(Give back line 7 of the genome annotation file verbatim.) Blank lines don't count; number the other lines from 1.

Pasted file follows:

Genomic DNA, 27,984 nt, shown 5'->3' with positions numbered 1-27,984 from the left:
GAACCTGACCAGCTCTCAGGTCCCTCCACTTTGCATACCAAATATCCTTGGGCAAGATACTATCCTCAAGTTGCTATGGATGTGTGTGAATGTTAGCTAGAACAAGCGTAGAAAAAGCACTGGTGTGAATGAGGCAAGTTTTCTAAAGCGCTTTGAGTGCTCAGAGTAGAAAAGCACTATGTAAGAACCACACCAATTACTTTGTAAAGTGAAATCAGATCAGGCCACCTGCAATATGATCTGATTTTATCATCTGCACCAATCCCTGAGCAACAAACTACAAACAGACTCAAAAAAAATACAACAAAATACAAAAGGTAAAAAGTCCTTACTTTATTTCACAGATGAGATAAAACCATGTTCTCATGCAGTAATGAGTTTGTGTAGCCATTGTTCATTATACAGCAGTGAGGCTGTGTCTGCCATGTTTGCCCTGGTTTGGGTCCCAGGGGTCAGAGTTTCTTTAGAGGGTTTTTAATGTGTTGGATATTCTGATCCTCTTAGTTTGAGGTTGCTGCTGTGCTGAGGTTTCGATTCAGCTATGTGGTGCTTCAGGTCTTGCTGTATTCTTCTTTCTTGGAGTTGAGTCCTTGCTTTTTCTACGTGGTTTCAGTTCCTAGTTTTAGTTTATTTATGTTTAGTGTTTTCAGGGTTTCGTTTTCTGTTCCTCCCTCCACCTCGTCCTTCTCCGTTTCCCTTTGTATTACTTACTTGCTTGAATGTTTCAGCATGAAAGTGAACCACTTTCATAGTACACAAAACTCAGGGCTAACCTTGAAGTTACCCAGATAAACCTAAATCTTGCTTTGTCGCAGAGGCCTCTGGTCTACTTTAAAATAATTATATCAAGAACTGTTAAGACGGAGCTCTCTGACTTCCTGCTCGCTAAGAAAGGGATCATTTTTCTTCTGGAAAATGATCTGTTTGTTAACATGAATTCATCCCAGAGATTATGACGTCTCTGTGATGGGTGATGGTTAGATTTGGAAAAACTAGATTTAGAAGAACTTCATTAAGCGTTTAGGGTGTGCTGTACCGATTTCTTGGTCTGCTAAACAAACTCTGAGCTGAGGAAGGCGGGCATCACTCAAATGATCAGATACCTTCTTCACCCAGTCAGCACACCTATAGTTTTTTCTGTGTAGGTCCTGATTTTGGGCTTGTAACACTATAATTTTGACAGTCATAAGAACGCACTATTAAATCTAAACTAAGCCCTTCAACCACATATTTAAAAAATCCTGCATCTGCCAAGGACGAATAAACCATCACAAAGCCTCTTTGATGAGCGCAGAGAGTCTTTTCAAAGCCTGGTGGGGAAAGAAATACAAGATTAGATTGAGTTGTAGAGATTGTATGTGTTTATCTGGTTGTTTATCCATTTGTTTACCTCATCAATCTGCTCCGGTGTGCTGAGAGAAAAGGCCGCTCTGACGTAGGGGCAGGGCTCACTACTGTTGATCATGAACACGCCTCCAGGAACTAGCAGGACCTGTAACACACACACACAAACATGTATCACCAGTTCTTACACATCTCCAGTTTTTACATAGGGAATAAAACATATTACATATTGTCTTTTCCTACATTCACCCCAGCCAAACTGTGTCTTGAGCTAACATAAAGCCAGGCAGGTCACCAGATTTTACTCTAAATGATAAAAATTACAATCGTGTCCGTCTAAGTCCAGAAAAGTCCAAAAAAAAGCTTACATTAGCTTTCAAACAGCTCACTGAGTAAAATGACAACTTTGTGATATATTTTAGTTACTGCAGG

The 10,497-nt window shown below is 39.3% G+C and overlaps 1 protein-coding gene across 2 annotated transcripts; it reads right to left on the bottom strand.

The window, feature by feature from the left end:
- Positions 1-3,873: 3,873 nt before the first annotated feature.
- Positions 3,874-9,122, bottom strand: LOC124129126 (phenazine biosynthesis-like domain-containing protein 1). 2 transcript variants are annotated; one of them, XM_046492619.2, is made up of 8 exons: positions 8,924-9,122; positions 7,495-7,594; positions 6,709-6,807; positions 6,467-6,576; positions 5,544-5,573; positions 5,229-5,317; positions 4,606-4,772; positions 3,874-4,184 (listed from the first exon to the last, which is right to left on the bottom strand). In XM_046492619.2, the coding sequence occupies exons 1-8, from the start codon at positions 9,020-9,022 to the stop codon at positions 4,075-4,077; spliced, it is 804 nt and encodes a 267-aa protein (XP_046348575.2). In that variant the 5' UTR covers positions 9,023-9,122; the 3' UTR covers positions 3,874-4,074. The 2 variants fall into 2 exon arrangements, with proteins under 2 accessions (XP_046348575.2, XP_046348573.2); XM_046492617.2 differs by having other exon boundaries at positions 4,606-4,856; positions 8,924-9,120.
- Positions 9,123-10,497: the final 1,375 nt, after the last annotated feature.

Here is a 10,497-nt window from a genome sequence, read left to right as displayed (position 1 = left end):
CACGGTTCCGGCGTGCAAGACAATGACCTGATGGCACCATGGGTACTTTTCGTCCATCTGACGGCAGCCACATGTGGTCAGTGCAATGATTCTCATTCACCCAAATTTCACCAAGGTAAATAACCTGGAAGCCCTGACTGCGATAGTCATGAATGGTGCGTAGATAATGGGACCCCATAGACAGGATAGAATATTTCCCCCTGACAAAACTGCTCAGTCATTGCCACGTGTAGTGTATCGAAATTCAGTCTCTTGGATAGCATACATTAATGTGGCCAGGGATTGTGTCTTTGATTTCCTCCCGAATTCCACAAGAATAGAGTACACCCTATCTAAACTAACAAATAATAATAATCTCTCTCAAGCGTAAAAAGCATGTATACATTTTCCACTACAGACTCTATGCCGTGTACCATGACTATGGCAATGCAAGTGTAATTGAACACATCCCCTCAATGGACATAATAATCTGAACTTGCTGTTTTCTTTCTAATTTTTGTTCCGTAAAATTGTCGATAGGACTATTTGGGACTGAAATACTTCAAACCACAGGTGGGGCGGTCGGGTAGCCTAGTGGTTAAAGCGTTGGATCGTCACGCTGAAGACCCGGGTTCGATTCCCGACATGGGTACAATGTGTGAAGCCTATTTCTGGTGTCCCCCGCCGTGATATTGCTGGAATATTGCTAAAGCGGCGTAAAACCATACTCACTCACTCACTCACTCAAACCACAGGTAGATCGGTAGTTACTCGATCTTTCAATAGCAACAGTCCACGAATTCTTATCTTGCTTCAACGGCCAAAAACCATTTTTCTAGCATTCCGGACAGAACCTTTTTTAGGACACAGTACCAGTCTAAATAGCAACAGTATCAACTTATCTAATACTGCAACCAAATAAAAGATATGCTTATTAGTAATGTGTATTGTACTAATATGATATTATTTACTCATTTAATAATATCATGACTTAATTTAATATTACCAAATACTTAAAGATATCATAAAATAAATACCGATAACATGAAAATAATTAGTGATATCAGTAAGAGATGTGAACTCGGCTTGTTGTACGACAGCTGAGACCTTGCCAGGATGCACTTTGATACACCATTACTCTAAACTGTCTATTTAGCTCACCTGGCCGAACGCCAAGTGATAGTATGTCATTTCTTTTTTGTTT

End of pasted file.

- Positions 9,123-10,497: the final 1,375 nt, after the last annotated feature.